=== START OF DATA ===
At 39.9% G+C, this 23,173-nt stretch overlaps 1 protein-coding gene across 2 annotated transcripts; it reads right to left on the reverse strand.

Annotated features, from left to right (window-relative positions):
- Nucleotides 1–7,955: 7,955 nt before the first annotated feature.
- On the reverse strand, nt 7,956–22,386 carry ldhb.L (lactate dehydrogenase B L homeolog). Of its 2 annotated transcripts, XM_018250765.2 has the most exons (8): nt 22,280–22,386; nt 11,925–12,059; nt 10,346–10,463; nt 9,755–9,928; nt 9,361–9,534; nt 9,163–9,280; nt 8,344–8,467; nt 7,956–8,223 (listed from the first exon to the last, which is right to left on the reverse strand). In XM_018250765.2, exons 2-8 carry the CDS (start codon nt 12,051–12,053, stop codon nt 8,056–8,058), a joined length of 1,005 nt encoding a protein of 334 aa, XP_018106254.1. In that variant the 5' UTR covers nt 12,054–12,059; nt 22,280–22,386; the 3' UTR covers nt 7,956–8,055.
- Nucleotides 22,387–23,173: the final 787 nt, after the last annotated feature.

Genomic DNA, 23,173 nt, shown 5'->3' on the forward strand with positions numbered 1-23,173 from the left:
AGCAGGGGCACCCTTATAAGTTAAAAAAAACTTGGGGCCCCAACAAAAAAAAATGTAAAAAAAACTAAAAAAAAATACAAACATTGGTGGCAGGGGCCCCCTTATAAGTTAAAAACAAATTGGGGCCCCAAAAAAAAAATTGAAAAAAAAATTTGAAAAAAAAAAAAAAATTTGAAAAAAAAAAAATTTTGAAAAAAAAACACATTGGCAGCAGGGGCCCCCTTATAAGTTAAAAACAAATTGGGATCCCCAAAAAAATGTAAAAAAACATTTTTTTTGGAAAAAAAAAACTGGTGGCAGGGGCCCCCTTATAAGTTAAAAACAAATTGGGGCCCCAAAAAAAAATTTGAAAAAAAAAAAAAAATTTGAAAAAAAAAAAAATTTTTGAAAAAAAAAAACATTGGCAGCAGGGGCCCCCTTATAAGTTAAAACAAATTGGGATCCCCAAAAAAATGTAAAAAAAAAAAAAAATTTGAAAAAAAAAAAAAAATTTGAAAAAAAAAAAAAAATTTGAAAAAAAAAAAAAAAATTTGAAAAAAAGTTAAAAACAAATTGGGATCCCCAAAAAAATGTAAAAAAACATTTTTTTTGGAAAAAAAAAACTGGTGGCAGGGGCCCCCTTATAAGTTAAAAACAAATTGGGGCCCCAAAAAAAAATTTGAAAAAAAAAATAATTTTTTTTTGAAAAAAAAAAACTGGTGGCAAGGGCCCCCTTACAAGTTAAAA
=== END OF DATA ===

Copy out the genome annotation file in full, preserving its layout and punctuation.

At 39.9% G+C, this 23,173-nt stretch overlaps 1 protein-coding gene across 2 annotated transcripts; it reads right to left on the reverse strand.

Annotated features, from left to right (window-relative positions):
- Nucleotides 1–7,955: 7,955 nt before the first annotated feature.
- On the reverse strand, nt 7,956–22,386 carry ldhb.L (lactate dehydrogenase B L homeolog). Of its 2 annotated transcripts, XM_018250765.2 has the most exons (8): nt 22,280–22,386; nt 11,925–12,059; nt 10,346–10,463; nt 9,755–9,928; nt 9,361–9,534; nt 9,163–9,280; nt 8,344–8,467; nt 7,956–8,223 (listed from the first exon to the last, which is right to left on the reverse strand). In XM_018250765.2, exons 2-8 carry the CDS (start codon nt 12,051–12,053, stop codon nt 8,056–8,058), a joined length of 1,005 nt encoding a protein of 334 aa, XP_018106254.1. In that variant the 5' UTR covers nt 12,054–12,059; nt 22,280–22,386; the 3' UTR covers nt 7,956–8,055.
- Nucleotides 22,387–23,173: the final 787 nt, after the last annotated feature.

Genomic DNA, 23,173 nt, shown 5'->3' on the forward strand with positions numbered 1-23,173 from the left:
AGCAGGGGCACCCTTATAAGTTAAAAAAAACTTGGGGCCCCAACAAAAAAAAATGTAAAAAAAACTAAAAAAAAATACAAACATTGGTGGCAGGGGCCCCCTTATAAGTTAAAAACAAATTGGGGCCCCAAAAAAAAAATTGAAAAAAAAATTTGAAAAAAAAAAAAAAATTTGAAAAAAAAAAAATTTTGAAAAAAAAACACATTGGCAGCAGGGGCCCCCTTATAAGTTAAAAACAAATTGGGATCCCCAAAAAAATGTAAAAAAACATTTTTTTTGGAAAAAAAAAACTGGTGGCAGGGGCCCCCTTATAAGTTAAAAACAAATTGGGGCCCCAAAAAAAAATTTGAAAAAAAAAAAAAAATTTGAAAAAAAAAAAAATTTTTGAAAAAAAAAAACATTGGCAGCAGGGGCCCCCTTATAAGTTAAAACAAATTGGGATCCCCAAAAAAATGTAAAAAAAAAAAAAAATTTGAAAAAAAAAAAAAAATTTGAAAAAAAAAAAAAAATTTGAAAAAAAAAAAAAAAATTTGAAAAAAAGTTAAAAACAAATTGGGATCCCCAAAAAAATGTAAAAAAACATTTTTTTTGGAAAAAAAAAACTGGTGGCAGGGGCCCCCTTATAAGTTAAAAACAAATTGGGGCCCCAAAAAAAAATTTGAAAAAAAAAATAATTTTTTTTTGAAAAAAAAAAACTGGTGGCAAGGGCCCCCTTACAAGTTAAAA